Bravery, danger, shrewdness, desire, the culture of a civilization, the spirit of a land.
When Odysseus and his companions left the witch Circe they were warned about the seductive and melodious chant of the Mermaids, which already claimed the lives of many sailors who died by drowning and their ships foundered after hitting the rocks. But knowing the hero’s endless hunger for knowledge the witch is aware that he will not resist the urge and curiosity to listen this charming, yet mortal, music. So she suggests to cover the sailor’s ears with wax and to have himself firmly tied up to the ship’s mainmast to prevent him from jumping into the sea and reaching the source of the song. Once in Capri, Odysseus follows Circe’s advice to endure the excruciatingly beautiful voice of the horrific half-woman and half-bird creatures. After surviving the Mermaids, Odysseus thanks the gods by founding the temple dedicated to Athena on the promontory facing the island of Capri, which is now known as Punta Campanella, where the remains of the Athenaion are still visible and hosts a marine-protected area of great beauty and natural value. But the story doesn’t end here; as a matter of fact, there are a number of versions which tell how the legend ends. Among these there’s the tale of the Mermaid Partenope, who couldn’t bear being defeated by Odysseus and plummeted into the sea with her sisters. Her body will wash up on the shore of the city which has since then taken her name, Partenope, Naples.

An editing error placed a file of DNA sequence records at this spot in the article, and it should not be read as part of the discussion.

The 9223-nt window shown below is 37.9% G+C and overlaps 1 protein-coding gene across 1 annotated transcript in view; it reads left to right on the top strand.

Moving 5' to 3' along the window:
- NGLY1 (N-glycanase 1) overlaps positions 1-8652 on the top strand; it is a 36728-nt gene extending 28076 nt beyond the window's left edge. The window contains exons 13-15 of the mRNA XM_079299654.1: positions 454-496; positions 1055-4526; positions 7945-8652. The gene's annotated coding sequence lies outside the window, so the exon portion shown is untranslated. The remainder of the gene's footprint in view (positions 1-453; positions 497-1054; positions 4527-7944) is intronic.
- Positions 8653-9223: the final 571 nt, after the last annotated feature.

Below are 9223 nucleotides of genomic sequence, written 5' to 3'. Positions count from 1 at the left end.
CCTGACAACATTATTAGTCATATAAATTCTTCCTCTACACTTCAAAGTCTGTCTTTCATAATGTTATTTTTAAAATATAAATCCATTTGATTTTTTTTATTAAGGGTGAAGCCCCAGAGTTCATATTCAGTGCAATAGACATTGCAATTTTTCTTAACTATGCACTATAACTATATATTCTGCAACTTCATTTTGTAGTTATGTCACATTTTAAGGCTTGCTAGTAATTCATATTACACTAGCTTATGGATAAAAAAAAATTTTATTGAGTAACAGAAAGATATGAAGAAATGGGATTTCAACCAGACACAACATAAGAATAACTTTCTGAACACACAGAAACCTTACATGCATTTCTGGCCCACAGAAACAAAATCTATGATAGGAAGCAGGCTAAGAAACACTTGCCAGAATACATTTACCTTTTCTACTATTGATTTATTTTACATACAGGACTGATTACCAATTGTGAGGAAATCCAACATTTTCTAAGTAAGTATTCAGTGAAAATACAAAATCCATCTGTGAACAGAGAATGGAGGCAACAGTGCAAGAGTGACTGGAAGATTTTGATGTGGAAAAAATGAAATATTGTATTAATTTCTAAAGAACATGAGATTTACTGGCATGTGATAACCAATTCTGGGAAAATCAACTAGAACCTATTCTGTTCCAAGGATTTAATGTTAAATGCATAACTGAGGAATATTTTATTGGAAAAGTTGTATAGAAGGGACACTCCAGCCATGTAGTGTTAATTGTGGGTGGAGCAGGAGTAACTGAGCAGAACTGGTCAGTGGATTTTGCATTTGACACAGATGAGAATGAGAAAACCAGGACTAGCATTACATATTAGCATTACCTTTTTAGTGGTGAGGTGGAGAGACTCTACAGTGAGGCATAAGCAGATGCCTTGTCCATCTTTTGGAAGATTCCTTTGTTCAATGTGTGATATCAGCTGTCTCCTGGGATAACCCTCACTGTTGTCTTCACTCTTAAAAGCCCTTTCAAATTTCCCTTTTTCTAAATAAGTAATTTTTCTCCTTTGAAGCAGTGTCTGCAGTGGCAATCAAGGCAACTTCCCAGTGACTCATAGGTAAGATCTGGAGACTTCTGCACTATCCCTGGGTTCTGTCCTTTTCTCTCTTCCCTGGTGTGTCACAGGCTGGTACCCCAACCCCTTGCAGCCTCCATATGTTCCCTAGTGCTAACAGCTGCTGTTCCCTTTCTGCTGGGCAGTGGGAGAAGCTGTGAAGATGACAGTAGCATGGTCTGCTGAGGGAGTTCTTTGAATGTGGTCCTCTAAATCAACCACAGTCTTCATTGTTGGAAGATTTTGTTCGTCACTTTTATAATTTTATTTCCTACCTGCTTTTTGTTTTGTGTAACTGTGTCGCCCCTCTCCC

For centuries, Mermaids have been dwelling in the imagination of men all over the world, and in time they also changed shape: from half-bird women to girls with a fish tail. Their appeal has though remained untarnished, trapped in the sea waters of the two facing coasts: The Sorrento one and the Vesuvius one.